Did you know that 1 in 3 hospital patients are malnourished?
This annual burden of disease associated across the U.S. is nearly $157 billion dollars. In 2009, ASPEN ( American Society for Parenteral and Enteral Nutrition) recognized a need for greater awareness of malnutrition. Most common in hospitalized patients in the United States but also effecting our senior population as well – 1 in 10 of the elderly are malnutrition. The signs of malnutrition in older adults can be tough to spot, especially in people who don’t seem at risk — but uncovering problems at the earliest stage can help prevent complications later.
It’s important to speak with your physician or nutritionist about your nutrition, especially if you are experiencing any of the following:
*Unplanned weight loss (easy bruising, dental issues & poor wound healing)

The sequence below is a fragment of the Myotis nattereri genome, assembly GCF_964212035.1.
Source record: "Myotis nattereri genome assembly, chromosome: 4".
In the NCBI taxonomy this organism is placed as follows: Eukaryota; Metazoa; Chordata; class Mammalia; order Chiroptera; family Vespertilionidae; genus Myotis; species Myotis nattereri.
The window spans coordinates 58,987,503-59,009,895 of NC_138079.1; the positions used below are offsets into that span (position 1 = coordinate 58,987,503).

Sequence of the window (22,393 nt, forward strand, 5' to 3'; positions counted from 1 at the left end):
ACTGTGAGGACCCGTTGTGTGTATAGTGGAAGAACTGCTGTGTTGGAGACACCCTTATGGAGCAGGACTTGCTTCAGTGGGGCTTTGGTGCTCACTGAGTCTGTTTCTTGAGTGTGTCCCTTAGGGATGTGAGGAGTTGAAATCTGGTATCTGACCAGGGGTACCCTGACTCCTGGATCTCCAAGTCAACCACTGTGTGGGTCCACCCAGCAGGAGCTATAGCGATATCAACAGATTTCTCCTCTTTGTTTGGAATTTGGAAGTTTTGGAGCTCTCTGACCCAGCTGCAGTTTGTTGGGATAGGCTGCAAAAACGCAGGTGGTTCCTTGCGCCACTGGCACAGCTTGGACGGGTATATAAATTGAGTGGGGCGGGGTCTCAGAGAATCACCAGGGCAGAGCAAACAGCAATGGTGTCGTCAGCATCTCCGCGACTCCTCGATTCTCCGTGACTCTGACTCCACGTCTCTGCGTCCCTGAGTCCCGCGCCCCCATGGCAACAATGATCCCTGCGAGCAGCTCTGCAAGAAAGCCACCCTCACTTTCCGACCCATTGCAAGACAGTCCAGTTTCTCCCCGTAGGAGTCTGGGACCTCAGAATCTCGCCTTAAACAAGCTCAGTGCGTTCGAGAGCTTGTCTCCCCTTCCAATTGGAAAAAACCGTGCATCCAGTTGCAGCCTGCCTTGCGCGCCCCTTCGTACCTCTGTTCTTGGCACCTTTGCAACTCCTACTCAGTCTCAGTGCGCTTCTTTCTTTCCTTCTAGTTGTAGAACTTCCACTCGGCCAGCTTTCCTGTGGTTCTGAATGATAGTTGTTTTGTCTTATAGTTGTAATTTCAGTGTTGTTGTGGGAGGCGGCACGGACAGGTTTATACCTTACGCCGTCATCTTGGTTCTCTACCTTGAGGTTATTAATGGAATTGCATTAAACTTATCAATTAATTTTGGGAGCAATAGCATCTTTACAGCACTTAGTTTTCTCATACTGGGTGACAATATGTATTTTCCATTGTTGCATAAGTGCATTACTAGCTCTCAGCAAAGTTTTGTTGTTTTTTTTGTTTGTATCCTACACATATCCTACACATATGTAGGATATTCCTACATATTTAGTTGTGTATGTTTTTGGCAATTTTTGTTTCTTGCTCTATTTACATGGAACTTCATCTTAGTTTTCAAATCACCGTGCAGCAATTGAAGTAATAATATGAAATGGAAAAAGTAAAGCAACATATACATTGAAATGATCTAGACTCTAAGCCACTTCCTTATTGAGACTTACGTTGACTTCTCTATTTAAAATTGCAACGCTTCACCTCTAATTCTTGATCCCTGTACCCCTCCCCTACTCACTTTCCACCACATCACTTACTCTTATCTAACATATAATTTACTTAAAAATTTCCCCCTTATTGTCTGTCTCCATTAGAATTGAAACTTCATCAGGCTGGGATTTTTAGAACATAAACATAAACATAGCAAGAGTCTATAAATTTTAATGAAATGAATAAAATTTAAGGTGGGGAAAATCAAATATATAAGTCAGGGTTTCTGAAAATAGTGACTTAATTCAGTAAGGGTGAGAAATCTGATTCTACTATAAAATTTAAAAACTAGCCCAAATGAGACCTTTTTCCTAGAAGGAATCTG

*Lack of appetite
*Only being able to tolerate small amounts of food
*Feeling tired and weak
*Know your medications (many drugs can affect appetite, digestion and nutrient absorption)
Encourage loved ones to eat foods with nutrients, fruits and raw veggies are a good start. Eating the same bland food over and old becomes tiresome and creates a lack of wanting to eat, period. Try things like spices, lemon juice and herbs to add flavor! It is ok to snack between meals too, but try and make meal time a social event-it gives something to look forward to for everyone. If necessary, arrange for help with grocery shopping and meal preparations, Meals on Wheels for example. Good nutrition is critical to overall health and well-being for both the young and old — yet many older adults are at risk of inadequate nutrition. Know the causes and signs of nutrition problems in older adults, as well as steps you can take to ensure a nutrient-rich diet for an older loved one.